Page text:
Saturday, December 17, 2011
I have learned, through bitter experience, that there are some things I dare not bring up at even the most boring of dinner parties. It is simply not worth it. It is not worth the inevitable tirades, the abuse, the threats and the eventual injured silences. Somehow, certain topics just seem to trigger it all off. Like ... Satanism, for example.
There, I have said it. I'm sure you won't be surprised to discover that all sorts of people, from all walks of life live in constant dread that their children and other loved ones are going to end up, unwittingly, in some terrible, bloody sacrifice to Satan, before which, they will attend raves, wear black, take drugs and burn a couple of crosses and bibles. The words to bandy about in this regard, are "pentogram", "coven" and "high priest" etc. Cats also seem to feature prominently and there is always someone who actually knows someone who was involved in this sort of thing.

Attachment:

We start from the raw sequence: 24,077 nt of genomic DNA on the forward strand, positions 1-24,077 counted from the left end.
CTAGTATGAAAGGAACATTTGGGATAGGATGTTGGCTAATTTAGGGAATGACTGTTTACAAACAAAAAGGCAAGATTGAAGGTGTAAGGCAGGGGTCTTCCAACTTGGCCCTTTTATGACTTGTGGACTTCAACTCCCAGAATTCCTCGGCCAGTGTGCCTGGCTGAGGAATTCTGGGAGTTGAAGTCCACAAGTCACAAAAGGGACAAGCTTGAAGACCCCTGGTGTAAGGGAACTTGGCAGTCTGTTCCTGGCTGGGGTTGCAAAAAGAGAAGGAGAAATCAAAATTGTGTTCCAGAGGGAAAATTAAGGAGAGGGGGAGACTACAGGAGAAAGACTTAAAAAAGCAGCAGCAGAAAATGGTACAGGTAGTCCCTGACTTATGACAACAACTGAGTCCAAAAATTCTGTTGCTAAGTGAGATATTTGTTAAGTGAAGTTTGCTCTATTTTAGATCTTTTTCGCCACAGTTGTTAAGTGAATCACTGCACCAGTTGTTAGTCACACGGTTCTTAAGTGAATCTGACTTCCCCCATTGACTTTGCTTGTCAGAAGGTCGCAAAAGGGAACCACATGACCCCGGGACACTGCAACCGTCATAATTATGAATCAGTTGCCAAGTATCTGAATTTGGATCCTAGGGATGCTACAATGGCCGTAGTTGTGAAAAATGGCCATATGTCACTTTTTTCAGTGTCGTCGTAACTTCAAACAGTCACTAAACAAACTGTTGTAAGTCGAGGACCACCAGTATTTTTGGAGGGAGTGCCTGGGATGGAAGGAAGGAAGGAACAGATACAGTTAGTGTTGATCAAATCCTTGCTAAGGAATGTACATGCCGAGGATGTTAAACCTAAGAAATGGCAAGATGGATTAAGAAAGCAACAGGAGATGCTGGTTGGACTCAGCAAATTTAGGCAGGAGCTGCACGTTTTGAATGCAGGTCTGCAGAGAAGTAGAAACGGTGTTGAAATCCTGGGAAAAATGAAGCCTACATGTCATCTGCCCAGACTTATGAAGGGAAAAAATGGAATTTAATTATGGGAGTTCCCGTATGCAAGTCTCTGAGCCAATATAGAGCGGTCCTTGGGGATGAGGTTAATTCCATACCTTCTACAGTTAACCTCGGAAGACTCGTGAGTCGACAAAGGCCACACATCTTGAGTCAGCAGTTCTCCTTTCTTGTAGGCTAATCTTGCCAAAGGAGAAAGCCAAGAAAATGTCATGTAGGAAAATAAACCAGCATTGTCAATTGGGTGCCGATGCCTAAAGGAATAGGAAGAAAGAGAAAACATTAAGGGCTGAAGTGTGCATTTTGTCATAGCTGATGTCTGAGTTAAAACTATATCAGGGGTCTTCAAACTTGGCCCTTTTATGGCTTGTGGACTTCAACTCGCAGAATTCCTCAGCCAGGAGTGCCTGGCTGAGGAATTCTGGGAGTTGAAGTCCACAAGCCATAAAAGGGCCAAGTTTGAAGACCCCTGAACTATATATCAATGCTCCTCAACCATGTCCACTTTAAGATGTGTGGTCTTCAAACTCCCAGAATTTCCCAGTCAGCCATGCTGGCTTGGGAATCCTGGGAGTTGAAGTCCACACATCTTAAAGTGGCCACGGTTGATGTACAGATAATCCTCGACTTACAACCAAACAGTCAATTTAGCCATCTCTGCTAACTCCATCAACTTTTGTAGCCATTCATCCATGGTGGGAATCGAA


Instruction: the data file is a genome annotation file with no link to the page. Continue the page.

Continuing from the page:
On television, it gets one better. There you will find some rather begraggled looking creatures, with funny squares dancing all over their faces to protect their identity, saying how they were involved in a "coven" and then this and that happened and eventually, tired of drinking cat's blood, they saw the error of their ways and became converted to Christianity. You know the story.
Satanism is not a good topic at a dinner party, no matter how dispassionately you may hope to approach it. It is not worth taking the chance. It is probably better to avoid religion altogether.
Having said that, let me hoist myself on my own petard. Mother Theresa. Now there is a fairly safe religious topic if ever there was one. Or is it? The woman is now formally recognised as a Saint. She was a Nobel Peace Prize laureate. If you are looking for an almost perfect example of what it means to live a life of self-sacrifice and Christian virtue, then you point at her.